[Illustration: Figure 3.--Small funnel for pouring heated
  lead into fistula of the eye for cauterization. _Top_, from
  original Arabic manuscript (Vel. 2491), courtesy Süleymaniye
  Umumi Kütüphanesi Müdürlüğü. _Bottom_, from Sudhoff,
  _Chirurgie_, courtesy National Library of Medicine.]

  [Illustration: Figure 4.--Circular cauterization in stomach
  ailments. _Top_, from original Arabic manuscript (Tüb. MS.
  91), courtesy Universitätsbibliothek Tübingen. _Bottom_,
  from the 1531 Latin edition of Pietro d’Argellata,
  _Chirurgia Argellata cum Albucasis_, hereinafter cited as
  Argellata 1531, courtesy National Library of Medicine.]

This surgical treatise has been investigated, translated, and commented
upon by eminent historians of medicine and surgery to whose works I
shall refer in this article. However, the pharmaceutic and therapeutic
details of the treatise have been somewhat overlooked.

As to the various illustrations of the surgical instruments (over 200
figures in all), an almost complete representation of samples has been
introduced by Channing,[7] Leclerc,[8] Gurlt,[9] Sudhoff,[10] and
others. Nevertheless, a good number of the reproduced drawings are
greatly modified, most likely having been influenced by earlier
illustrations in several Latin and vernacular versions of the
treatise.[11] This becomes clearer on comparison with seven Arabic
manuscripts that have not been fully examined by Western scholars before
and that--in several instances--show more authentic drawings of
al-Zahrāwī’s surgical instruments than any heretofore published.[12]

  [Illustration: Figure 5.--Ink markings for identifying place
  of cauterization. _Top_, from original Arabic manuscript
  (Vel. 2491), courtesy Süleymaniye Umumi Kütüphanesi
  Müdürlüğü. _Bottom_, from Argellata 1531, courtesy National
  Library of Medicine.]

  [Illustration: Figure 6.--Cautery in hernia. _Top_, from
  original Arabic manuscript (Vel. 2491), courtesy Süleymaniye
  Umumi Kütüphanesi Müdürlüğü. _Bottom_, from Leclerc,
  _Albulcasis_.]

This article therefore, is an attempt to present a sample of these
illustrations with brief comments regarding certain figures and passages
of interest to pharmacy and medical therapy.

With much gratitude I express my indebtedness to Prof. G. Folch Jou of
Madrid, to Dr. A. Süheyl Ünver and Mr. H. Dener of Istanbul, and to the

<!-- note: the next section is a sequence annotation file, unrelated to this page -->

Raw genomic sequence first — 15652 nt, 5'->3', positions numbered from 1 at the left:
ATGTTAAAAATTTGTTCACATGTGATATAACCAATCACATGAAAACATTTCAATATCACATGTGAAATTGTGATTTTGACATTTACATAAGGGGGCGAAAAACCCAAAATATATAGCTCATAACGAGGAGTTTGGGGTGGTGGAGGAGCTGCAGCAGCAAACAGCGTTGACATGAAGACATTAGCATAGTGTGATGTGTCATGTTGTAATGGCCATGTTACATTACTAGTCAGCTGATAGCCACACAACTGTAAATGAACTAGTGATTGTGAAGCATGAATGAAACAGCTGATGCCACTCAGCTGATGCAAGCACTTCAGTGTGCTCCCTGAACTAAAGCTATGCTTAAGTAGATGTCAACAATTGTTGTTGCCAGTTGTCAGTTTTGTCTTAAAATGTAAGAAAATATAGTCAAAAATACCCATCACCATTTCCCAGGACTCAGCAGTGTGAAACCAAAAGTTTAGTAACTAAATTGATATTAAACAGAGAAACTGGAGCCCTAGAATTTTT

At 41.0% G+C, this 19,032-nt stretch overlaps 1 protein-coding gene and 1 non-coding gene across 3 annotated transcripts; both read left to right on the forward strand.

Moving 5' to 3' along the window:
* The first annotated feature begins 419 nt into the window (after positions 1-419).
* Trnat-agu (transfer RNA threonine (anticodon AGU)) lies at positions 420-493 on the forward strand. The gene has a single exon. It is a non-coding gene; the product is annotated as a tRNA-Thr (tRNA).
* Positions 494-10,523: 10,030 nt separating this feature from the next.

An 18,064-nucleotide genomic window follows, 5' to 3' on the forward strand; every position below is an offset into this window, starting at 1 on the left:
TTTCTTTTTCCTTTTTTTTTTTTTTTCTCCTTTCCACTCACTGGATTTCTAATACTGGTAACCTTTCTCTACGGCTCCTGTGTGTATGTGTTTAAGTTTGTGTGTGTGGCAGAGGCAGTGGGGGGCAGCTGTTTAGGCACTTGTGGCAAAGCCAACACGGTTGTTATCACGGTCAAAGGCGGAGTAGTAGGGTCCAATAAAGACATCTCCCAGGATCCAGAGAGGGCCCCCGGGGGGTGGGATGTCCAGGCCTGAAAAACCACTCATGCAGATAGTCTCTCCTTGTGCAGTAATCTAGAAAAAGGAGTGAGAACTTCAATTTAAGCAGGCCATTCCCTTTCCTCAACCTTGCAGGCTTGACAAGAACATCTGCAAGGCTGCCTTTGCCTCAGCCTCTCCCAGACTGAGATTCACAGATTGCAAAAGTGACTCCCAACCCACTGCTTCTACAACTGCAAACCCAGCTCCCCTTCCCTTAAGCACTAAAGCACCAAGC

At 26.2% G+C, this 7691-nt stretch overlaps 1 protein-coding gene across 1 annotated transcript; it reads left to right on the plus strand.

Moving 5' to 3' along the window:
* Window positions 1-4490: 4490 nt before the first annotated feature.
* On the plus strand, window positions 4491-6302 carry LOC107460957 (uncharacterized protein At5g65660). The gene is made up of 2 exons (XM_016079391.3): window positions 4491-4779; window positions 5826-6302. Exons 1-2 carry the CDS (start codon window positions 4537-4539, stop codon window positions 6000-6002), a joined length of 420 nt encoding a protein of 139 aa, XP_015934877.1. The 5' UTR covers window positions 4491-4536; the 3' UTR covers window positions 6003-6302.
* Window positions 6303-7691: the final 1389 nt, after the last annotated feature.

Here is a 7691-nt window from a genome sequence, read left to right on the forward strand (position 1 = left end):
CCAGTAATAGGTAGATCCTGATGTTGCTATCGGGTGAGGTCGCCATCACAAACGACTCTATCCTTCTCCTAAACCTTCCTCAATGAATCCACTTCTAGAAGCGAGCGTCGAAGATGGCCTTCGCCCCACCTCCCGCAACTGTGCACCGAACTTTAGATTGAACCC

librarians of the depository institutions for their cooperation in the
reproduction of the manuscripts on microfilm.

  [Illustration: Figure 7.--Fine tweezer for removing foreign
  bodies from the ear. _Top_, from original Arabic manuscript
  (Ali 2854), courtesy Süleymaniye Umumi Kütüphanesi
  Müdürlüğü. _Bottom_, from Leclerc, _Abulcasis_.]

  [Illustration: Figure 8.--Syringe with metal plunger-pump.
  _Top_, from original Arabic manuscript (Ali 2854), courtesy
  Süleymaniye Umumi Kütüphanesi Müdürlüğü. _Bottom_, from
  Channing, _Albucasis_.]

Al-Zahrāwī frequently introduces his treatises with brief instructive
and sometimes informative preludes. However, in launching the last
treatise of _al-Taṣrīf_ he expounded in a most interesting and
illuminating manner the status of surgery during his time. He also
explains the reasons that forced him to write on this topic and why he
wished to include, as he did, precautions, advice, instructional notes,
and beautifully illustrated surgical drawings. For example, the prelude
to the treatise mentions four incidents that he witnessed, all ending
with tragic results because of the ignorance of physicians who attempted
to operate on patients without the proper training in anatomy and
surgical manipulation. "For if one does not have the knowledge of
anatomy," al-Zahrāwī protests, then "... he is apt to fall in errors
that lead to death as I have seen it happen to many."[13]

Al-Zahrāwī divides his surgical treatise into three sections (abwāb). In
the first section (56 chapters)[14] he elaborates upon the uses and
disadvantages of cautery in general. And on the ground that "fire
touches only the ailing part ... without causing much damage to
surrounding area," as caustic medicine does, he prefers cautery by fire
(al-kay bi al-nār) to cautery by medicine (bi al-dawā).[15] This, he
adds, "became clear to us through lifelong experience, diligent
practice, and thorough investigations of facts."[16]

  [Illustration: Figure 9.--Metal nose dropper. _Top_, from
  original Arabic manuscript (Tüb. MS. 91), courtesy
  Universitätsbibliothek Tübingen. _Middle_, from Channing,
  _Albucasis_ (_Smithsonian photo 46891-C_). _Bottom_, from